Flash Fiction: Call Me Mary

My parents were sitting pensively in their respective wingback chairs in our overly decorated living room. As we finished dinner, I had asked if we could have a chat tonight, which I never do. They were nervous. As was I.

Fiddling with the beaded tassels of the throw pillow on the sofa, I cleared my throat and tried to look them in the eye. Mystic let a tentative smile appear on their face and I had to look away. Guspie didn’t smile when I moved my gaze to their face, in fact, they looked annoyed.

“Drey, what is it you wanted to talk about?” Mystic coaxed, leaning towards me and pressing their hands together between their knees. Mystic’s tan robe revealed a flash of ankle and bare feet beneath. Despite our lavish furnishings, our wardrobe was as mundane as everyone else in my neighborhood. We all wore tan, the only difference would be the buttons or sash, those could be personalized.

I tried to find the words to start, but the lump in my throat failed to clear. “I need water first.” Jumping up I dashed to the dinner table, gulping the remains of my drink.

“For Pryson sake already, Drey, what is the big deal?” Guspie was clearly annoyed. I took a deep breath before turning back to the parents that I loved to death but knew I was about to hurt.

“Ok, um, I don’t really know where to start….” My fingers were twisted around each other; my heart felt like it was going to jump from my chest. “I…I…” Mystic leaned further out of their chair, grey eyes wide and beckoning me to say more.

“Spit it out, child.” Guspie commanded.

I squeezed my eyes tight and willed my mouth to say what I had been practicing for months in the quiet recesses of my room. “I want to be a girl. I want to have breasts, and grow my hair out. And, and I want a new name, I call myself Mary.” The quiet in the room was deafening, I dared to open my eyes fearing they had passed out.

Mystic was frozen in place, their face in clear shock. Guspie was turning red. “I…I…” I couldn’t breathe and raised the glass to my lips again only to find it empty of any liquid. Putting the glass down, I fidgeted with the sun-shaped buttons on my robe.

“Your name is Drey. Mystic and I gave you that name. You will knock off this nonsense of being called Mary.” Guspie snarled the last part. “And breasts? Are you asking to be beaten? Or worse, what would Mystic and I do if you were attacked and murdered for showing a gender?” Guspie’s voice rose with the anger clearly blooming inside their chest.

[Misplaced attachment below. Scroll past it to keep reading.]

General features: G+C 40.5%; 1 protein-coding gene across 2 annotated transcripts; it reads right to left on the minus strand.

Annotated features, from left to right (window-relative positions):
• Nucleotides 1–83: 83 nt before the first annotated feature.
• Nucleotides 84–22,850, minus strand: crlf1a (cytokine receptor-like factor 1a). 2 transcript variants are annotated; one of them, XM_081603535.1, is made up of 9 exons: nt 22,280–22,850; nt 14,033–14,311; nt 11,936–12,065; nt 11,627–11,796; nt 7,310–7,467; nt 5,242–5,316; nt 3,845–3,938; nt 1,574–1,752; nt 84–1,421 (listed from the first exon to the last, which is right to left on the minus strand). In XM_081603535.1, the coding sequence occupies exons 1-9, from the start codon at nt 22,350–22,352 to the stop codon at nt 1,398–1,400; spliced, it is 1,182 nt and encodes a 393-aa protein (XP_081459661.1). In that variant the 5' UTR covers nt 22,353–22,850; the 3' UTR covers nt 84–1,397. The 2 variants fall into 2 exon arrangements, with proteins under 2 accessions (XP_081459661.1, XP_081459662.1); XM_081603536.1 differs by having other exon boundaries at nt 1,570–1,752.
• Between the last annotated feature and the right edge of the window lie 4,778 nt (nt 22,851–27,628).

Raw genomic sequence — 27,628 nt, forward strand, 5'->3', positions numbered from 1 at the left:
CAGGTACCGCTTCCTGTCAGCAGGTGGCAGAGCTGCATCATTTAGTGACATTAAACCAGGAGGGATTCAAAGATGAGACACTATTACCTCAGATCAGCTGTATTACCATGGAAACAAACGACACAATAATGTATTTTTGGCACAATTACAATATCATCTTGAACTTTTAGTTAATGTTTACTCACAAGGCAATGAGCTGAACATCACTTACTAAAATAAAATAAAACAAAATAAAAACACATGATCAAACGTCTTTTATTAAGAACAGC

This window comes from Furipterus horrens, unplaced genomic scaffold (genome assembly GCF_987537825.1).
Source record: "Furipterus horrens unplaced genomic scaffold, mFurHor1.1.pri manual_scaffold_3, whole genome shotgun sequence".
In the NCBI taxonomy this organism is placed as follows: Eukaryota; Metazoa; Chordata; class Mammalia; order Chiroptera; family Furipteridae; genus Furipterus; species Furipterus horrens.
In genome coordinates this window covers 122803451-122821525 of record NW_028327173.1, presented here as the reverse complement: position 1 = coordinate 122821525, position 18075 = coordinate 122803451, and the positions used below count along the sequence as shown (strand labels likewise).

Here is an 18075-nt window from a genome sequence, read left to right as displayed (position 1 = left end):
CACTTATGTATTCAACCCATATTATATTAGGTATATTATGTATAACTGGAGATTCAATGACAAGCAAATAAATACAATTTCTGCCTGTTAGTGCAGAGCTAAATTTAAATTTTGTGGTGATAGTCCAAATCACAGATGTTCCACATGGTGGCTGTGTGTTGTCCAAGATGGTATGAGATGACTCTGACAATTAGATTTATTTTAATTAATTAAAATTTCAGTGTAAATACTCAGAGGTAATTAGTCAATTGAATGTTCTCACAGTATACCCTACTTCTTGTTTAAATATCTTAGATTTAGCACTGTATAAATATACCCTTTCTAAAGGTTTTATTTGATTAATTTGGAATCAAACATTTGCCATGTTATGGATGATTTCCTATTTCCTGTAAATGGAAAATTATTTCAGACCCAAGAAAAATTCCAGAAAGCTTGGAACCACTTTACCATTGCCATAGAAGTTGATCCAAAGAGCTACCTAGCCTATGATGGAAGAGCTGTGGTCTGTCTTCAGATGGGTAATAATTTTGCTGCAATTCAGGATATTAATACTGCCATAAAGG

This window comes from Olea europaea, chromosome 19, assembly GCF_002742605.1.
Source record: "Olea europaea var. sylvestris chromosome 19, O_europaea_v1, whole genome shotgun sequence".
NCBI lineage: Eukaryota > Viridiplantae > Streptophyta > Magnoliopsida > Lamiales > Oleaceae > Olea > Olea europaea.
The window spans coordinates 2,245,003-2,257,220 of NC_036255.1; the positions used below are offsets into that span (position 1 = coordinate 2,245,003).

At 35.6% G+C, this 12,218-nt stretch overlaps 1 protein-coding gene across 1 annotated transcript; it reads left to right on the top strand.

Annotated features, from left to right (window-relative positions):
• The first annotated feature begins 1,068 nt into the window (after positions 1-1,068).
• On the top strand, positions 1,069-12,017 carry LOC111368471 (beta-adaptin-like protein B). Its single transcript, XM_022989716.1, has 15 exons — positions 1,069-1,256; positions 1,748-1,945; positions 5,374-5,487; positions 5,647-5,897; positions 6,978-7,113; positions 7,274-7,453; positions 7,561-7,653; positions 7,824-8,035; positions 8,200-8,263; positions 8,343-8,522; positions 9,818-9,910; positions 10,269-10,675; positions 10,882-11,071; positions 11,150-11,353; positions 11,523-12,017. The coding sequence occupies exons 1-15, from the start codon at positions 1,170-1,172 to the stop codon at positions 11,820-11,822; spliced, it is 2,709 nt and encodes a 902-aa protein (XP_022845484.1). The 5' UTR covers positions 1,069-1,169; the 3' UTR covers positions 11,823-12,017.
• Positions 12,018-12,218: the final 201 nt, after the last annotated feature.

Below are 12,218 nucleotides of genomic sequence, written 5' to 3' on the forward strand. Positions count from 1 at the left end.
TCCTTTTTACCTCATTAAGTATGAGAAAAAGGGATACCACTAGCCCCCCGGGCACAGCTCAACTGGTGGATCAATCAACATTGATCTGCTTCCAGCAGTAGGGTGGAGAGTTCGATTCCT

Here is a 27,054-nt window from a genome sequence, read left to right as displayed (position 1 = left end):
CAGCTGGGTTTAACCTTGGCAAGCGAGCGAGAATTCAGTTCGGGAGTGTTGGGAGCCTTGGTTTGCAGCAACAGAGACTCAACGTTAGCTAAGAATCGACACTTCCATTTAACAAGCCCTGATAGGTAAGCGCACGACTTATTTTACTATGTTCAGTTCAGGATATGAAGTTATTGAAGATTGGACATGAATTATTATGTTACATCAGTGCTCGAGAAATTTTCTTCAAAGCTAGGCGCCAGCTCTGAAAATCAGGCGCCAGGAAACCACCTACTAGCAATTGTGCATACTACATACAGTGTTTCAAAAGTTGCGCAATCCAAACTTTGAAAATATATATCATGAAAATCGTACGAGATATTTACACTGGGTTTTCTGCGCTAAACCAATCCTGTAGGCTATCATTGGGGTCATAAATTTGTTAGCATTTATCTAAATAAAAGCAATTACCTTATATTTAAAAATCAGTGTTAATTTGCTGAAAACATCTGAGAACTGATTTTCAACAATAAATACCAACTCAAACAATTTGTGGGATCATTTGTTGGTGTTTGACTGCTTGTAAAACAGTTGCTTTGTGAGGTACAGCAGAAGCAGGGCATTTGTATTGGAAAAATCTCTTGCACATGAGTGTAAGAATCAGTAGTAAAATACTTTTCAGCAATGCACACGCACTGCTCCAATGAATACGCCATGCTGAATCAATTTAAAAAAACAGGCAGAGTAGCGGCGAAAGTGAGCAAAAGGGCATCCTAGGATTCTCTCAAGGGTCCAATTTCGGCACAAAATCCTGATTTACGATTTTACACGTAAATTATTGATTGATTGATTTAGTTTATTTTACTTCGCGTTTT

Mystic came to life now, reaching out to Guspie first and then to me. “Ah, now, let’s all just stay calm and talk this out. Drey is having some identity questions, we all do.”

“No!” Guspie ripped his hand from Mystic’s grip, “I did not question the way things are. Drey should follow the Rights, just as we all have. Where did you even get this, this, fantasy of being a girl from? It’s that damn school isn’t it? Giving you ideas of being different, unique. You can’t! You hear me, you can’t.” Guspie was stomping across our living room floor. I tried to make myself small and sunk into the comforting depths of the sofa.

“Drey, darling.” Mystic addressed me but kept their eyes on their partner who continued to mutter under their breath on the absurdity of gender identity. “We’ve had this chat before. When you are matched with a mate, for one year you’ll both be given the option of taking the hormone antidote so you can breed, if you want to. You might be a girl, you might not be. We don’t know and we won’t know, you keep that secret with your mate when you go to the island for the ceremony.”

“Exactly!” Guspie thundered, making both Mystic and myself jump in our seats.

“No, you don’t understand.” I whispered, shaking my head. “I want to look like…a woman. The way they look in history books.”

“See!” Guspie turned on Mystic, wagging a finger in their face. “It’s that school. I told you, Drey never should have gone to that place.”

“It wasn’t at school. That’s not where the books are, they don’t talk about boys and girls there.” I hugged a button covered pillow to my chest, letting my chin nestle into its fragranced embrace. “There’s a club for gendered people, they showed me the books. There are old movies, too. The people there, they still dress like us on the outside, but in the club we can take the robes off and be girls. Or boys.”

Mystic and Guspie both looked at me, their faces going pale. “You, you’ve already been going?” Mystic could barely get the question to leave their lips.

I nodded.

“How long?” Guspie’s anger was quieter now, but the question firm.

I held up some fingers. “Three months.” Guspie swallowed loudly and dropped down into the chair.

We sat quietly together, no one looking at another. Slowly I moved to push the robe off my head and unpinned the hair I had been growing out since I adopted the name Mary. It only came to my earlobes, but it was the longest hair I ever had. I could feel my parent’s eyes tracing my hands as I slowly undid the buttons and let the robe slip off my shoulders.

I wore a padded bra under a tank top. I had shaved my under arms, and my legs, the way they described women in the text books the club had shared with me. I bowed my head and let a tear slip from the corner of my eye.

“I’m sorry, but this is who I am.”

 

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